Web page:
You are here

Nuclear Disaster in Marhsall Terrace

Error message

  • Deprecated function: Optional parameter $decorators_applied declared before required parameter $app is implicitly treated as a required parameter in include_once() (line 3532 of /home/ethepmkq/public_html/drupal7core/includes/
  • Deprecated function: Optional parameter $relations declared before required parameter $app is implicitly treated as a required parameter in include_once() (line 3532 of /home/ethepmkq/public_html/drupal7core/includes/

A couple of years ago, the Riverside Power Plant in the 55418 was converted from coal fuel to natural gas. It had burned coal and coated the Marshall Terrace neighborhood with ash and dust for the previous eight decades.

It never made headlines as a radiation hazard. But it was:

In a 1978 paper for Science, J. P. McBride at Oak Ridge National Laboratory (ORNL) and his colleagues looked at the uranium and thorium content of fly ash from coal-fired power plants in Tennessee and Alabama. To answer the question of just how harmful leaching could be, the scientists estimated radiation exposure around the coal plants and compared it with exposure levels around boiling-water reactor and pressurized-water nuclear power plants.

The result: estimated radiation doses ingested by people living near the coal plants were equal to or higher than doses for people living around the nuclear facilities. At one extreme, the scientists estimated fly ash radiation in individuals' bones at around 18 millirems (thousandths of a rem, a unit for measuring doses of ionizing radiation) a year. Doses for the two nuclear plants, by contrast, ranged from between three and six millirems for the same period. And when all food was grown in the area, radiation doses were 50 to 200 percent higher around the coal plants.

The term “hazard” has more rhetorical value than scientific value. Much like “disaster”, there’s no measurable threshold or fixed conditions which define a hazard. It’s relative and subjective.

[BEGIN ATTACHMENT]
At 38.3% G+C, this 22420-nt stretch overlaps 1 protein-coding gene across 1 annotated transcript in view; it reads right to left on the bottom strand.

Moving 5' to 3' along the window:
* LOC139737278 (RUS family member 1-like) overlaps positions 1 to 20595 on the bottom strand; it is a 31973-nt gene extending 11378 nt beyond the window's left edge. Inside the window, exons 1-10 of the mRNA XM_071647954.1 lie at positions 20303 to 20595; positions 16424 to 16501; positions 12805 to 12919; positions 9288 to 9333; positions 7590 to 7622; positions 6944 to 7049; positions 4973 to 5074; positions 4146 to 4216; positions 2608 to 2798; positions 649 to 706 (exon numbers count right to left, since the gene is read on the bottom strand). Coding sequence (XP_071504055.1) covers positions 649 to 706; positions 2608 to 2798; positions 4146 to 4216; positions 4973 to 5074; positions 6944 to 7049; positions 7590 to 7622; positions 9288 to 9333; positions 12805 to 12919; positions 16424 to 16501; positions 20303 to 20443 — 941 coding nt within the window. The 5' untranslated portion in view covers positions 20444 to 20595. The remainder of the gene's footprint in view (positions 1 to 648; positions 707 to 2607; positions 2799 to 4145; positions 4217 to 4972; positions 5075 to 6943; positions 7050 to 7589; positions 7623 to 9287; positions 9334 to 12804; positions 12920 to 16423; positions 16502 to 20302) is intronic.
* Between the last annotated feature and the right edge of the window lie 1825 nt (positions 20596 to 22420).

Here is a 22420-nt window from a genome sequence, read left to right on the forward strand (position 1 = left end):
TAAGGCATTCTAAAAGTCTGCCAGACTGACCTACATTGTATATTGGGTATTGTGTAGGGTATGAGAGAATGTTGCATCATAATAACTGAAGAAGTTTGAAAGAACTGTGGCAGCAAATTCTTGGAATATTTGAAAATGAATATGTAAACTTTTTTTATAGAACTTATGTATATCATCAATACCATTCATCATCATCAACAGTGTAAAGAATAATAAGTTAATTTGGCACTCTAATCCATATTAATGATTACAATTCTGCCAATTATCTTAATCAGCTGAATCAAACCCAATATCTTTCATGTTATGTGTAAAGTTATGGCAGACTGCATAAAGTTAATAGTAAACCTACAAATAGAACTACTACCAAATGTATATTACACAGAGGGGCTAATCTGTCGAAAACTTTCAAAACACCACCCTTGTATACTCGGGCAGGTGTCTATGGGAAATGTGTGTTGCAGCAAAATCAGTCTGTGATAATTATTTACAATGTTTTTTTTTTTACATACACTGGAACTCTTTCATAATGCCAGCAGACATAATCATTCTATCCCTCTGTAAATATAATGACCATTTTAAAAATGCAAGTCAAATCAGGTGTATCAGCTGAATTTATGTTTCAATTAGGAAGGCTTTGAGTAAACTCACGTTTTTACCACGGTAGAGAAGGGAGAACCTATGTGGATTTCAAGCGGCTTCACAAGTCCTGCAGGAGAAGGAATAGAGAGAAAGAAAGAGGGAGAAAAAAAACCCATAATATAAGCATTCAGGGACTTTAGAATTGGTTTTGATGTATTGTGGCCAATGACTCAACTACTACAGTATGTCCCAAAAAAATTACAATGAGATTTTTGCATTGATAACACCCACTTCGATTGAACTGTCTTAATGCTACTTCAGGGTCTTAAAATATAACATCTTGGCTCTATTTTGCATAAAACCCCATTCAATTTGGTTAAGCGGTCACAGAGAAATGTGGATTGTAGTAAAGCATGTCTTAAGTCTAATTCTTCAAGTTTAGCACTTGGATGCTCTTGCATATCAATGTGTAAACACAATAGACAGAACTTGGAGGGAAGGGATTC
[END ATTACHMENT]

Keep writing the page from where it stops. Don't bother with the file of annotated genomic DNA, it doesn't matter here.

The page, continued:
The hazard in Marshall terrace was triple that of nuclear power, but still trivial:

McBride and his co-authors estimated that individuals living near coal-fired installations are exposed to a maximum of 1.9 millirems of fly ash radiation yearly. To put these numbers in perspective, the average person encounters 360 millirems of annual "background radiation" from natural and man-made sources, including substances in Earth's crust, cosmic rays, residue from nuclear tests and smoke detectors.

If I were trying to sell newspapers or pushing a political agenda, I could frame what happened in Marhsall Terrace as a slow-motion disaster. Cancer risk increased! Vegetables grown in toxic soil! Children playing in poison dust! For decades!

It would be better if nobody got cancer. But life is trade-offs. The power plant used the fuel that was available to make power that allowed people to work and improve their standard of living. The headline writers or investigative reporters seldom consider how many children would have died without the cascading benefits of more abundant electric power.

While disasters are usually obvious, miracles and godsends often go unseen.

H/T: Isegoria


Isegoria has a cluster of interesting posts relating to nuclear energy.

Coal kills, nukes are safest.

Chernobyl zone has become Eden.

Radiation exposure reduces cancer.

It's amazing anyone who grew up in Northeast is alive today. With threats from NSP, Western Mining, B.F. Nelson, Burlington Northern, and a host of others, we should all be dead. Where is my lawsuit pen?

everything that has the word nuclear makes me terrified! i cant imagine anything worse and more distructive that nuclear power! thanks for the post!